Another Day in the Country
A cold wind blows
A chill finally came to the Kansas plains; are we ever ready for it? These warm days of fall have been so intoxicating that it became hard to imagine winter.
I do remember last year with its sunshiny days in November and then, surprisingly, Thanksgiving Day found us rushing home in a horrendous ice storm. It’s like death and taxes — we know that winter is inevitable; but ignore that it’s coming.
The chickens have been receiving light therapy now for three weeks and the younger set have commenced to laying eggs again. It’s such a delight to gather eggs! I’m like a little kid again, tagging around after Grandma out there on the farm across from Lewis Cemetery, reaching into nests filled with fragrant hay to claim my prize.
I don’t recall that Grandma’s chickens had such lovely nests, though. Theirs were usually scraped bare. In contrast, my hens set their fannies down on lovely prairie hay, contoured to perfection. I imagine them sighing with pleasure when they settle in to do their egg laying business, somewhat like I cuddle down in the old loveseat in my living room with an afghan to watch TV.
Since I have three kinds of hens, I gather three colors of eggs: blue, white, brown.
The Barred Rock hens get first prize because they are the most consistent layers. Their eggs are brown and medium-sized.
The Polish Topknots lay white eggs, small and fragile looking. Some days there are white eggs and some not.
The Easter-egg Gals take the Oscar with their eggs in shades of blue. Their eggs tend to be larger, and one of those hens shocks me every day!
This girl lays an egg, a double yolker, that is so huge it is painful for a woman to behold! This must be a gigantic effort and if I knew which hen it was, I’d caution her to slack off a bit. I’m worried that she’ll become egg bound and die. Or maybe she’ll just use up her quota of egg ‘starter’ faster and have a long and peaceful menopause in my chicken retirement center.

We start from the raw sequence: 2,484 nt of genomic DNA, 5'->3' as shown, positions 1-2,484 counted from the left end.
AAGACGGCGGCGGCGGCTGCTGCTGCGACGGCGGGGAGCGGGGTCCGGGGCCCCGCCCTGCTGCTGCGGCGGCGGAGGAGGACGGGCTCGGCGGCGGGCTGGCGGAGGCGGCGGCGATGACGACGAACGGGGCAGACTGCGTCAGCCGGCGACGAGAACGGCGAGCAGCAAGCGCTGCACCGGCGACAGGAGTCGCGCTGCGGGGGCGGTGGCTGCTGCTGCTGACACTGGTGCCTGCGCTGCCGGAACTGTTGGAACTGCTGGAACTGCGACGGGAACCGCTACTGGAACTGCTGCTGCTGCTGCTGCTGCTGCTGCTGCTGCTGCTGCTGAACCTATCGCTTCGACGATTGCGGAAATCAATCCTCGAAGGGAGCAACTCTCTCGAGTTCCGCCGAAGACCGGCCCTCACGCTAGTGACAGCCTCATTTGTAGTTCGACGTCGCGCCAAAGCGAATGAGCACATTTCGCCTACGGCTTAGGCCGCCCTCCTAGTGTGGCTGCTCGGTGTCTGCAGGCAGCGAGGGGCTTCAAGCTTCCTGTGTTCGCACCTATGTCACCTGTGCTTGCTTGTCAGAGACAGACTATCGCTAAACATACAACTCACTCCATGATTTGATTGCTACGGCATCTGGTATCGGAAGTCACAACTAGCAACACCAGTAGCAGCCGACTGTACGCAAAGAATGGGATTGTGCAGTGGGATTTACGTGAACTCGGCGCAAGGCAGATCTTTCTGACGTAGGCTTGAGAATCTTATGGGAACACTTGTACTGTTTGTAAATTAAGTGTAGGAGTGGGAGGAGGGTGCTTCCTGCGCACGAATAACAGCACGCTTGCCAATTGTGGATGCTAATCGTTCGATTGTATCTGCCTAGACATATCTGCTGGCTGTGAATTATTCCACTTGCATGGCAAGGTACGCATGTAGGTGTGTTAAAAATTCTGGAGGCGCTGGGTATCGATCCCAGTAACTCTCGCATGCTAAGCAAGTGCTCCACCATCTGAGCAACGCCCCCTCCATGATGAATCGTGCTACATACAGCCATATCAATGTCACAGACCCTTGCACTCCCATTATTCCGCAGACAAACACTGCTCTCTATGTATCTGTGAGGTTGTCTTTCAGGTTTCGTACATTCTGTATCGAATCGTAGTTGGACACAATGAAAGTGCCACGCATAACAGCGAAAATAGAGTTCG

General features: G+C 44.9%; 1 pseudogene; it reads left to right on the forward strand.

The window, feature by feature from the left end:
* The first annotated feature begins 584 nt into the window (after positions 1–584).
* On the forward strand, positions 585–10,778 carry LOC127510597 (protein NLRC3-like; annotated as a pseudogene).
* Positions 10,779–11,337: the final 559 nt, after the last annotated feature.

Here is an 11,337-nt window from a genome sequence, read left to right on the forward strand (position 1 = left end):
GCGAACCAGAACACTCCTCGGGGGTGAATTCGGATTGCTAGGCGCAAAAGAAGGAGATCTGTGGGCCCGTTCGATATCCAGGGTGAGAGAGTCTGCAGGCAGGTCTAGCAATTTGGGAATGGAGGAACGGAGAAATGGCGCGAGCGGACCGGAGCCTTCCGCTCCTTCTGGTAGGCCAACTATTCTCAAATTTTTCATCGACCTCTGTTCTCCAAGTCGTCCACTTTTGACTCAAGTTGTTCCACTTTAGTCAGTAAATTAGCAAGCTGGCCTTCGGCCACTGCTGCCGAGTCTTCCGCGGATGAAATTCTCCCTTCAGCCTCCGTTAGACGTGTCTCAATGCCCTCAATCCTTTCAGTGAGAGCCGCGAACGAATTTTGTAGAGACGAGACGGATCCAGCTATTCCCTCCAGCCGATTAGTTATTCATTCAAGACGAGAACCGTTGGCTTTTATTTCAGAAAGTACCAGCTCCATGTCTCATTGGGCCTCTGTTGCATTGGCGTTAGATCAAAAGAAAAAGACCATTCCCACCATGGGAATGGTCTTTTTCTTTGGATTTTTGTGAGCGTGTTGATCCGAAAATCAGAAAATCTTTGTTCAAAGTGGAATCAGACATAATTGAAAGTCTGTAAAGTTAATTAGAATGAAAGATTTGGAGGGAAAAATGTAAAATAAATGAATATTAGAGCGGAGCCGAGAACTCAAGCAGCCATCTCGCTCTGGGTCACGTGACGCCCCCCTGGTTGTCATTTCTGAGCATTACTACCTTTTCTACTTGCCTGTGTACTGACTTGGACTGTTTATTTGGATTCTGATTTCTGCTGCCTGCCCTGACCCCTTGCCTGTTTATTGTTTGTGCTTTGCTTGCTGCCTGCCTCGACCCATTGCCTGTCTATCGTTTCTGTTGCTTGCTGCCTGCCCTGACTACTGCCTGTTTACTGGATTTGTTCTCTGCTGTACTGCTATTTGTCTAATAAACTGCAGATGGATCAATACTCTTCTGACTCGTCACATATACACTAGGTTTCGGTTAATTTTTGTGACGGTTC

I was so shocked by the size of her egg — like a goose egg — that I got out a tape measure. This particular egg that I measured was three inches long. It’s not the biggest I’ve found, it’s just the one I finally measured. These eggs won’t even fit in an egg carton properly. They poke up like a future 7-foot basketball player in a line of ordinary third graders.
Since winter and freezing weather is coming, I know that I should be winterizing the chicken coops. There are windows without glass and they need to have plastic covered over them. I need to get out the electric water heaters so the chickens will always have thawed water to drink. It’s time to deepen the bedding on the floor to keep them cozy. Maybe today, I’ll get around to it, before Canada shoots another lung-full of cold air in our direction.
Speaking of Canada, I heard on the grapevine that Canada’s website for immigration information got so many hits that it broke down right after the election. I can understand the unease, especially for some of our newer immigrants. And, Canada has always been a welcoming country for populations hunting for a new homeland.
We have a group of hunters who visit us every fall from Canada. They were immigrants into Canada years and years ago, coming from Italy. They’ve often told us stories of their decision to leave Europe. Italy was in an economic depression. There were no jobs. They were young friends, the four of them, just out of high school. It’s a tale that could be told of most of our families, and while sometimes these guys are nostalgic for Italy, go back to visit relatives, they’ve embraced their new homeland with relish.
I had to ask myself, “What would make me leave my homeland to go to another country?” I came up with ‘starvation,’ ‘internal war,’ ‘persecution,’ and maybe ‘love.’ In the long run, I’m too old to be hunting for opportunity, too poor to take such a huge leap, and too content, I guess, with just spending another day in the country.